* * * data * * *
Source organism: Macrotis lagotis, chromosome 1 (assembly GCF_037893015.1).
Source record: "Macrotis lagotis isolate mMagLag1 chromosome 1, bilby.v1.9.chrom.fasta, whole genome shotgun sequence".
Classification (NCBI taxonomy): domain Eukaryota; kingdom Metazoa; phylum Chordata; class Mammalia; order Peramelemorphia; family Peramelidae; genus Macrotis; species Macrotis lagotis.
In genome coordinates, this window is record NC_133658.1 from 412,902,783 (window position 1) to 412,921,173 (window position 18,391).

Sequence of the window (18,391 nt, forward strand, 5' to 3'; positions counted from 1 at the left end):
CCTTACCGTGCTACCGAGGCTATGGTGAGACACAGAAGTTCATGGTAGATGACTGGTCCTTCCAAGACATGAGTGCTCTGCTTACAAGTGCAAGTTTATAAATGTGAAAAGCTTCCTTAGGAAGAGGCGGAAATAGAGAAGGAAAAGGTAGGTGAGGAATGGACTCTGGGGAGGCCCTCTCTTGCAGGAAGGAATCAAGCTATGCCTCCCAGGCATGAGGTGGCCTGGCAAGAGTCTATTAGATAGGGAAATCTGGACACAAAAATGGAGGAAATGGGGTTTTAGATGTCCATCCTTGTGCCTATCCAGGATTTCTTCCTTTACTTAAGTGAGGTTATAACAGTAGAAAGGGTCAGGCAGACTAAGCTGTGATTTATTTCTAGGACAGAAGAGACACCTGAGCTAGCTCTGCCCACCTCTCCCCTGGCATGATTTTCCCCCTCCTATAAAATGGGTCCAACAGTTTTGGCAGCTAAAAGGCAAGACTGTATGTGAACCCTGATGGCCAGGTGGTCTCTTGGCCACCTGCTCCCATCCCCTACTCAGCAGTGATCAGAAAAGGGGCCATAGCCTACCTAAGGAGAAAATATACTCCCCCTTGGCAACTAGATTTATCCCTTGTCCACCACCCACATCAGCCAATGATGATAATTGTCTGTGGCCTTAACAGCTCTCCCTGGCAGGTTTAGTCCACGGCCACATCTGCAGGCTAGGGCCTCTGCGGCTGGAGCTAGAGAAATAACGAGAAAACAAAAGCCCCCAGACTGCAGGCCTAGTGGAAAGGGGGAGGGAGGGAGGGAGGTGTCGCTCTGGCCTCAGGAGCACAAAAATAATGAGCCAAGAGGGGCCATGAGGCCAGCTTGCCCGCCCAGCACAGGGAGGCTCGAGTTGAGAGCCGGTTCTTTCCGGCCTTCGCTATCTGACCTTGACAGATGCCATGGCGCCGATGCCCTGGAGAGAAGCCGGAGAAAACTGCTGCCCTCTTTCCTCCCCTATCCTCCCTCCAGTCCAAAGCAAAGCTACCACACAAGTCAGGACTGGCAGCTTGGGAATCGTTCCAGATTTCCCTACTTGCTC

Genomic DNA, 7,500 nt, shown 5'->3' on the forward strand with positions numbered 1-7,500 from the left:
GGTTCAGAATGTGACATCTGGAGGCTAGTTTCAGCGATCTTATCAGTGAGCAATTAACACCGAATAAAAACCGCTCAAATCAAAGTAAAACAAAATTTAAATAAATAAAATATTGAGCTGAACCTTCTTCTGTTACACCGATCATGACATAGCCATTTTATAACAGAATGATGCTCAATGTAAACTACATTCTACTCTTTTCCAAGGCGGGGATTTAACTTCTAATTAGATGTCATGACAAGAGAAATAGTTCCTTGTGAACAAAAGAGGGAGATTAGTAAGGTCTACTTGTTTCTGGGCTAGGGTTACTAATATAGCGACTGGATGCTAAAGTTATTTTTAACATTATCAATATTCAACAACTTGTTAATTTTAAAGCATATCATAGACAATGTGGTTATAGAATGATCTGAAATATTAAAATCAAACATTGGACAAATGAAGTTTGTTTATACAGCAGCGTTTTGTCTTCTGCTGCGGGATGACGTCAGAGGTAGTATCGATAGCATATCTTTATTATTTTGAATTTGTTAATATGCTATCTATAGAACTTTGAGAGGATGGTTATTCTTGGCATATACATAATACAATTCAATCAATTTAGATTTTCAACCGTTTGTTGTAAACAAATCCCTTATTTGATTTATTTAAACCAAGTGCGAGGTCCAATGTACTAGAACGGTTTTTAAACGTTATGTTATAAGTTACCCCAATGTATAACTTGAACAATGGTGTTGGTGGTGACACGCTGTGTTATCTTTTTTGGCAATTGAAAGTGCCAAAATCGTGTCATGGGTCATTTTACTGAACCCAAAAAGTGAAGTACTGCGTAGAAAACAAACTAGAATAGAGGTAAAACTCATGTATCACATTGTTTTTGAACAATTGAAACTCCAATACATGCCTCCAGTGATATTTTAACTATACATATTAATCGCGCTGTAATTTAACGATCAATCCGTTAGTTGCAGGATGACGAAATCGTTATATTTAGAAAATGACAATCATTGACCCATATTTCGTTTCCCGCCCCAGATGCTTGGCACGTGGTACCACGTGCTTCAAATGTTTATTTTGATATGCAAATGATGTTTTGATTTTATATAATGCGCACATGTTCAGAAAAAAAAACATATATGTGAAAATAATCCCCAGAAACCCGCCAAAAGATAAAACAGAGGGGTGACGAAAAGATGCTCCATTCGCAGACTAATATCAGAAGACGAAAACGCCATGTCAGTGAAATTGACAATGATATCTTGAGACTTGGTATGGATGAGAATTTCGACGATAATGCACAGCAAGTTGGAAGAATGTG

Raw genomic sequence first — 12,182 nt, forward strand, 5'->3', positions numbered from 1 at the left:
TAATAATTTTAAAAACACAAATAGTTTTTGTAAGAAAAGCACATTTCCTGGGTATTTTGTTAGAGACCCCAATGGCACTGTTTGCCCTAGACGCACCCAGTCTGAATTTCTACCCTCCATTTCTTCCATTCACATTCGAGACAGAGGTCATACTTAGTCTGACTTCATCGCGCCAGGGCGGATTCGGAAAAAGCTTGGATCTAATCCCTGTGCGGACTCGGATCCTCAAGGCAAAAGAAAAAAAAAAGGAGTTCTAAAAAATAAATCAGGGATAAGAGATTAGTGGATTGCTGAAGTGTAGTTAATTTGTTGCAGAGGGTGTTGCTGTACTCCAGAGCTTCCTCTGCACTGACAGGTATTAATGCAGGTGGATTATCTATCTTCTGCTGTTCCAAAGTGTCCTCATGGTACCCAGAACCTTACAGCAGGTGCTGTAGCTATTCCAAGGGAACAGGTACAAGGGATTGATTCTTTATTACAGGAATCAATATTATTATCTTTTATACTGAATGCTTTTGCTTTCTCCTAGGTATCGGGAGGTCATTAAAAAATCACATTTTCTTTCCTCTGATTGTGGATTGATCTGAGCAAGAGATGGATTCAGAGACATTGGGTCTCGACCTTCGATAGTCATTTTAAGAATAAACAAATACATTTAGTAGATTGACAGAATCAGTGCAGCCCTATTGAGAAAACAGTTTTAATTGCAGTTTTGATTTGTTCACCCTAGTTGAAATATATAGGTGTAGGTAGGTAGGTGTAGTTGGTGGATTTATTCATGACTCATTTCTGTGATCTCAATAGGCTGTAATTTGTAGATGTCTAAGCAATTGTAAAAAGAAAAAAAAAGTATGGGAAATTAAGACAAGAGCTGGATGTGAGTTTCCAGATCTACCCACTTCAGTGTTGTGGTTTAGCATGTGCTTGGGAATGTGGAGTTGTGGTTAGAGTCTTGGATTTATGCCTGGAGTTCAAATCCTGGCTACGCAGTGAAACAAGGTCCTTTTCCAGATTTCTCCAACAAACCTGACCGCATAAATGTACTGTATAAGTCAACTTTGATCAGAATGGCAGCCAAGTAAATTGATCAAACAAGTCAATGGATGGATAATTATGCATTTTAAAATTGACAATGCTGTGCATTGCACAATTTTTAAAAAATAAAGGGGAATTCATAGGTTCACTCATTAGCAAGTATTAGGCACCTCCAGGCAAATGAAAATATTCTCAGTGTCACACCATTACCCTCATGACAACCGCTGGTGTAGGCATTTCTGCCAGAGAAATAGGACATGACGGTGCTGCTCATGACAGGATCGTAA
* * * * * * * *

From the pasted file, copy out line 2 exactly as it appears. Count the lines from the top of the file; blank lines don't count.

Source record: "Macrotis lagotis isolate mMagLag1 chromosome 1, bilby.v1.9.chrom.fasta, whole genome shotgun sequence".